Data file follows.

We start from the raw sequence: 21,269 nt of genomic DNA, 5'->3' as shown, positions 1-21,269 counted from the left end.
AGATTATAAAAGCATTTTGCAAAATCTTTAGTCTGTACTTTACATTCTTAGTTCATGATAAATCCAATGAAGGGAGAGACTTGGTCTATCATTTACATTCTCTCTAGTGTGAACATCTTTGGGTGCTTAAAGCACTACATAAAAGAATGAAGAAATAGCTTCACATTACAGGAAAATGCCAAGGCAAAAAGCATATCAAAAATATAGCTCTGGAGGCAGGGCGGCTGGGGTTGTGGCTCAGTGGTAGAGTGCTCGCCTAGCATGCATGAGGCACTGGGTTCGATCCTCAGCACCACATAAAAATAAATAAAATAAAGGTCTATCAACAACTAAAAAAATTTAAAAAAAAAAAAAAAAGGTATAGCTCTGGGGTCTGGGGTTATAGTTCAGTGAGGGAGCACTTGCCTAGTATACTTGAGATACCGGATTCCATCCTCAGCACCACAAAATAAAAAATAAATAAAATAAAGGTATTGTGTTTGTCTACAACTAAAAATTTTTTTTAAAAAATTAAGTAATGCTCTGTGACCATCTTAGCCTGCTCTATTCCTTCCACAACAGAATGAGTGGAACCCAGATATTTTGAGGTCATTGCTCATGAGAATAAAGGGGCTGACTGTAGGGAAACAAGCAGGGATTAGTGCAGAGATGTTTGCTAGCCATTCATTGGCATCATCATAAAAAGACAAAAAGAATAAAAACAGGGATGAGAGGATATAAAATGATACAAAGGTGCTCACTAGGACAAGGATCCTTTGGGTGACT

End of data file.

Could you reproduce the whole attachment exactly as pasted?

We start from the raw sequence: 21,269 nt of genomic DNA, 5'->3' as shown, positions 1-21,269 counted from the left end.
AGATTATAAAAGCATTTTGCAAAATCTTTAGTCTGTACTTTACATTCTTAGTTCATGATAAATCCAATGAAGGGAGAGACTTGGTCTATCATTTACATTCTCTCTAGTGTGAACATCTTTGGGTGCTTAAAGCACTACATAAAAGAATGAAGAAATAGCTTCACATTACAGGAAAATGCCAAGGCAAAAAGCATATCAAAAATATAGCTCTGGAGGCAGGGCGGCTGGGGTTGTGGCTCAGTGGTAGAGTGCTCGCCTAGCATGCATGAGGCACTGGGTTCGATCCTCAGCACCACATAAAAATAAATAAAATAAAGGTCTATCAACAACTAAAAAAATTTAAAAAAAAAAAAAAAAGGTATAGCTCTGGGGTCTGGGGTTATAGTTCAGTGAGGGAGCACTTGCCTAGTATACTTGAGATACCGGATTCCATCCTCAGCACCACAAAATAAAAAATAAATAAAATAAAGGTATTGTGTTTGTCTACAACTAAAAATTTTTTTTAAAAAATTAAGTAATGCTCTGTGACCATCTTAGCCTGCTCTATTCCTTCCACAACAGAATGAGTGGAACCCAGATATTTTGAGGTCATTGCTCATGAGAATAAAGGGGCTGACTGTAGGGAAACAAGCAGGGATTAGTGCAGAGATGTTTGCTAGCCATTCATTGGCATCATCATAAAAAGACAAAAAGAATAAAAACAGGGATGAGAGGATATAAAATGATACAAAGGTGCTCACTAGGACAAGGATCCTTTGGGTGACT